You’ve got geeks. We’ve got books for them. Here are my Top Ten Geeky Books to give to your geek this holiday season. (In alphabetical order because…geek.) Read on for a hand-picked book gift guide.
Ancillary Justice. Ann Leckie
What if there was a sentient starship that inhabited all of its conduits and shuttlecrafts and animated corpse drones? And then what if this ship was destroyed except for one drone– cut off from its myriad sensors but with all of its vast knowledge and experience trapped in one drone? And what if that drone wanted revenge?
Yep, it’s a wild ride with amazing world-building.
Armada. Ernest Cline
For your gamer geek:
Zack is bored in high school (we can all relate, right?), wishing he would get swept up in some grand space adventure like in the video games he plays. When he sees a space ship through the school window that is right out of his current game, Zack knows he must be going crazy. But (spoiler (not really)) he’s not. The story is fast-paced and fun with lots of pop culture and science references that will make your geek sense tingle.
(For bonus points, get your geek the audio version. It’s narrated by Wil Wheaton who is spectacular.)
Black Panther #1. Ta-Nehisi Coates
Any comic book geek will enjoy this new era in the Black Panther story, featuring the writing of Ta-Nehisi Coates (yes, the National book Award winner) and the illustrations of the brilliant Brian Stelfreeze.
Doomsday Book. Connie Willis
For your geek who likes thick, intricate books:
It’s a pretty standard solo field trip to 14th Century England for 21st Century Oxford student Kivrin, but she soon finds herself trapped in the past by a temporal crisis, in an age of fear and superstition.
This book won both the Nebula Award (for science fiction) and the Edgar Award (for mystery), among others.
The End of Eternity. Isaac Asimov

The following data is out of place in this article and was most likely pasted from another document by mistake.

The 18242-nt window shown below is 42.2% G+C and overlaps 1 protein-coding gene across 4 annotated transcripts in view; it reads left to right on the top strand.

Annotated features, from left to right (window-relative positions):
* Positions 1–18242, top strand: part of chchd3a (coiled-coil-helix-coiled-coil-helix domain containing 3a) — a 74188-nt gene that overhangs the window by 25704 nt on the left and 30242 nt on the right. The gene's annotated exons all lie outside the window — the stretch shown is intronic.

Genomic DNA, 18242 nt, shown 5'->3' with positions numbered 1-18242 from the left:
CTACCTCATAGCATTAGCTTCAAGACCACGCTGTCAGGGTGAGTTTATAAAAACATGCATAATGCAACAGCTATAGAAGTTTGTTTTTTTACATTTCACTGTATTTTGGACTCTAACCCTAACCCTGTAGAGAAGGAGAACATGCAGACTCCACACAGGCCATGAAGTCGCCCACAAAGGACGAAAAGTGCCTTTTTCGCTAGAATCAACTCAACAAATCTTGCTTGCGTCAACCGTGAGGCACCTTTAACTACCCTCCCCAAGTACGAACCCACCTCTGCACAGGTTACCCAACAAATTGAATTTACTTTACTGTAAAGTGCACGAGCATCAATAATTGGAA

For the old-school sci-fi geek, a time travel classic by a landmark author.
Lilith’s Brood. Octavia Butler
You know those books that are really conceptual science fiction with aliens and personal struggles and the rebuilding of civilization after an apocalypse that show us what humans are really made of? That’s what this is. This is a landmark trilogy of science fiction that deserves to be up there with Foundation.
Physics of the Impossible. Michio Kaku
For your physics geek:
Faster than light travel is a cool idea, but how likely is it to actually be developed? Is there a way to give it, say, a numerical category for how long it will take scientists to make it really happen? Yup. Esteemed physicist Michio Kaku explains what it will take to bring interstellar travel, teleportation, time travel, and more into our real world.
S. J.J. Abrams
This book is seriously meta. When you pick this up, you are holding a library book called “Ship of Theseus”, with call number and library stamps and all that. As you turn the pages, you see notes written in the margins, written by two different people who have never met but are corresponding on the pages. You find items they’ve left for each other tucked in between the pages—postcards, a newspaper clipping, an (honest to God) map of secret passages drawn on a diner napkin.